Child Advocates to FCC: Rules Were Not Made to Be Broken
A coalition of organizations told the Federal Communications Commission that the FCC should retain its children's programming rules. The Center for Digital Democracy, Campaign for a Commercial-Free Childhood, Common Sense Kids Action, Color of Change, Dr. Jenny Radesky, and the Benton Foundation wrote:
Having now reviewed the comments, Child Advocates believe that the record supports retention of the current guidelines. The record does not show that non-broadcast platforms provide significant educational programming for children. In addition, many families continue to rely on over-the-air broadcasting and cannot afford the alternatives. And despite changes in viewing habits, large numbers of children still watch broadcast television.
The coalition says it is not against updating the Children's TV Act (which the FCC rules enforce) to reflect marketplace changes, but revamping the FCC rules first would be putting the kiddie cart before the pony. The main asks and critiques:
- Non-broadcast children’s programming is generally not designed to educate or inform children
- Many families continue to watch and rely on over-the-air broadcasting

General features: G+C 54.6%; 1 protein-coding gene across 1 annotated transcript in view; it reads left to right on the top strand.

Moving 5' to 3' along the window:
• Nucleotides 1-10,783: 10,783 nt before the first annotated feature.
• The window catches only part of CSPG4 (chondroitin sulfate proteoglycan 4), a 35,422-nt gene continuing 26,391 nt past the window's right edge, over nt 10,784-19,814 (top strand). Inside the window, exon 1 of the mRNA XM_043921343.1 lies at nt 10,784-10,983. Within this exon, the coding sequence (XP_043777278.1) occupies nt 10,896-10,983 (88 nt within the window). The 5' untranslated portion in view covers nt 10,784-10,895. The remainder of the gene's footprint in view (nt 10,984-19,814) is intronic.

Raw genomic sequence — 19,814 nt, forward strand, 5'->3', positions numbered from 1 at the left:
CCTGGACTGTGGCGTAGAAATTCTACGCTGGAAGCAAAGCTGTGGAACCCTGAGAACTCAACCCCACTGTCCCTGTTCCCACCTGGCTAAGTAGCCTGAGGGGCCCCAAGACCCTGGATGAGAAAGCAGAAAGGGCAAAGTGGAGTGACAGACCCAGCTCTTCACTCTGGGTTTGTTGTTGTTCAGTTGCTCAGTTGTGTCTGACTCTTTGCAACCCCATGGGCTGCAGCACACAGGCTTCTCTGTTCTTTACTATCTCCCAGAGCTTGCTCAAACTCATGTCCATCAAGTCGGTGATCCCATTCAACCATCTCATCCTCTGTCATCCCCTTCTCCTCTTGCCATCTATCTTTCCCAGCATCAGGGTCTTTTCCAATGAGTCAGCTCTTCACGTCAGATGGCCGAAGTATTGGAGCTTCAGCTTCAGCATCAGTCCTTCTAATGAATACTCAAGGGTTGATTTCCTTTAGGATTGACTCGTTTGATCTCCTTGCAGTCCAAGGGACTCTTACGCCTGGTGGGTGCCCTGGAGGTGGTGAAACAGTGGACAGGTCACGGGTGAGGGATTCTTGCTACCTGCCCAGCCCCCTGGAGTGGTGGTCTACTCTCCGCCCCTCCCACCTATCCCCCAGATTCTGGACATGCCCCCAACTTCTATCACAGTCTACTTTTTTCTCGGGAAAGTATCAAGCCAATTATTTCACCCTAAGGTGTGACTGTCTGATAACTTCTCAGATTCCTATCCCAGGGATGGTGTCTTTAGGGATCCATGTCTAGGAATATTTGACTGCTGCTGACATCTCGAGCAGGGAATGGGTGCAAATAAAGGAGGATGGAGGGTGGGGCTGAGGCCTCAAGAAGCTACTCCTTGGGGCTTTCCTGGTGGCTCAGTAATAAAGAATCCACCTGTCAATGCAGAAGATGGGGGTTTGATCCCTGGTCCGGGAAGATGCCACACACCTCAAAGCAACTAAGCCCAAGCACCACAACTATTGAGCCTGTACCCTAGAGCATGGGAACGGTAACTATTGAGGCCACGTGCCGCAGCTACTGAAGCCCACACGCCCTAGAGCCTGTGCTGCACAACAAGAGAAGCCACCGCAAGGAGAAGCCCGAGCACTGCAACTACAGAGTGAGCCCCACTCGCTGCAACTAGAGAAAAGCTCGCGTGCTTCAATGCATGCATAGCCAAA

- Many families are unable to afford non-broadcast alternatives
- Many children watch broadcast television
- Adopting the NAB safe harbor would reduce the amount, viewership and advertising revenues from children’s educational programming, making production uneconomical
- There is no merit to NAB’s claims about the benefits of putting all children’s educational programming on multicast channels
- Broadcasters, cable and DBS operators must maintain publicly accessible records sufficient to verify compliance
- The commission should not eliminate the Children’s Television Program Reports
- Cable and satellite operators must continue to provide documentation showing compliance with advertising guidelines in their online public inspection files.
KidVid Advocates to FCC: Rules Were Not Made to Be Broken